I am a bit confused about an aspect the "work" part in the first law of thermodynamics, which says that the change in the internal energy of a system is the work done on the system + the heat transferred to the system. Here's my question:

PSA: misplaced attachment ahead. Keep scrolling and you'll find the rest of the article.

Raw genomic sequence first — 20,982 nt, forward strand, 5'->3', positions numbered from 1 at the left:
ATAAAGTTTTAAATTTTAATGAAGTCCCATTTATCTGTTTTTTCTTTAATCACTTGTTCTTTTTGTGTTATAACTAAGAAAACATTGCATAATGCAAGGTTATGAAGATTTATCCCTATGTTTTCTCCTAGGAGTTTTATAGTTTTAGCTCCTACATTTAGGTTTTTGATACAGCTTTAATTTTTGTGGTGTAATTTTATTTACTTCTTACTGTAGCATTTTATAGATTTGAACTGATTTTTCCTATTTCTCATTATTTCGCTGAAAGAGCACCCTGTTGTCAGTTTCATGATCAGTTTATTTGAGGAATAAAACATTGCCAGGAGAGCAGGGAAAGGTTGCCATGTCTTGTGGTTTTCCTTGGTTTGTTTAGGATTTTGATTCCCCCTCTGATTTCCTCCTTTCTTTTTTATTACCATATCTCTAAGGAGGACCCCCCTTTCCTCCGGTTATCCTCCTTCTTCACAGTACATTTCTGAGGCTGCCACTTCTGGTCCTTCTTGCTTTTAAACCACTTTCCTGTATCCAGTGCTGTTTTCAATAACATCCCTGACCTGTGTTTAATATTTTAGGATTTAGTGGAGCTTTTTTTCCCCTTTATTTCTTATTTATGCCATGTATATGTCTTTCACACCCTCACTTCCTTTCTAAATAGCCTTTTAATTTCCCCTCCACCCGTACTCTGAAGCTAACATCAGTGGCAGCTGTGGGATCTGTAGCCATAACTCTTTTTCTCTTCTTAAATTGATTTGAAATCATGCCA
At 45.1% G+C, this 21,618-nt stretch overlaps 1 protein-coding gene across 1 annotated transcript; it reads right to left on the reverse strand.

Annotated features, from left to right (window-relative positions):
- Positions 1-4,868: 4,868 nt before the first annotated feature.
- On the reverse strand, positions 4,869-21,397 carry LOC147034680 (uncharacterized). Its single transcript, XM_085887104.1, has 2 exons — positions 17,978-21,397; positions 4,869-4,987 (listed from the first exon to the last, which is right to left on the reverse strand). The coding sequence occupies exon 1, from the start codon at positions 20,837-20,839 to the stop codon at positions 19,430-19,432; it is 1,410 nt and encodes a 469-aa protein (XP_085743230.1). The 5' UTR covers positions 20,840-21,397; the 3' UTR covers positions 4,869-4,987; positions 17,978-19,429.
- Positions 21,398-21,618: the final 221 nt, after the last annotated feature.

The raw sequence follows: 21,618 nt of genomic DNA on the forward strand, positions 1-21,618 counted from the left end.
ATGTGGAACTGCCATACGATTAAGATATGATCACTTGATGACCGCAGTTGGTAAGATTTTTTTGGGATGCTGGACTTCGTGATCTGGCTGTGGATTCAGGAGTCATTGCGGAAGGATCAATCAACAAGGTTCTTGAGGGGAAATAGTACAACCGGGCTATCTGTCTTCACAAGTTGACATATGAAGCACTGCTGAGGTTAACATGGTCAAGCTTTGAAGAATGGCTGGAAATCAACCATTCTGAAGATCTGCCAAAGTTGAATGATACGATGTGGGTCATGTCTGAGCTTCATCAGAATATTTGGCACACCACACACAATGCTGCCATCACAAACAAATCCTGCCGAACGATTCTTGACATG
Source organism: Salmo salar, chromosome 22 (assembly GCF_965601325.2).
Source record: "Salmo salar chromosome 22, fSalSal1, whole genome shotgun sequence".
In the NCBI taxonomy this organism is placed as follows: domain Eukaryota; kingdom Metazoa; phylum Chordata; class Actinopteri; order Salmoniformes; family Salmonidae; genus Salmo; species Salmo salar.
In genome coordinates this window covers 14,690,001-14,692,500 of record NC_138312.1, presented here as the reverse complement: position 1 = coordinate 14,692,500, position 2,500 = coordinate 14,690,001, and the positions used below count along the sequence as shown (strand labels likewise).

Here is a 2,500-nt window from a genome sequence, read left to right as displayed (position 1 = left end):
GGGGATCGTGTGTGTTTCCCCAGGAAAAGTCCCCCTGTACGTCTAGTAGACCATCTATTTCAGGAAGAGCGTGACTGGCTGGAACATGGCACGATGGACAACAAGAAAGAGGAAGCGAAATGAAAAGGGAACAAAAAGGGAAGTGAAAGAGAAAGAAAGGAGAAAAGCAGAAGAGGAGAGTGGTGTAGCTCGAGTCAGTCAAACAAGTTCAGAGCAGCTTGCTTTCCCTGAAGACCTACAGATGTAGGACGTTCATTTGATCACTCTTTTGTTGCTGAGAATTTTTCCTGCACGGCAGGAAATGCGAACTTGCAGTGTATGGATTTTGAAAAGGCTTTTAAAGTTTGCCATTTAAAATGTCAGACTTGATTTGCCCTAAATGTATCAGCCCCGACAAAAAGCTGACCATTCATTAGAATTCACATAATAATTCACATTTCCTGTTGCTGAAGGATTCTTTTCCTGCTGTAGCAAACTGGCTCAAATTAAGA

If I do work on, say, a stone, causing it to gain a large total kinetic energy, then according to the first law of thermodynamics (TD), the internal energy has increased. But internal energy simply means the energy contained within the stone, not external energies, such as gravitational potential energy, or, more importantly in this case, the overall kinetic energy of the system. How is the first law of TD consistent with this definition of internal energy? The same problem arises, if, say, I also raise a stone by doing work on it, thus increasing the gravitational potential energy.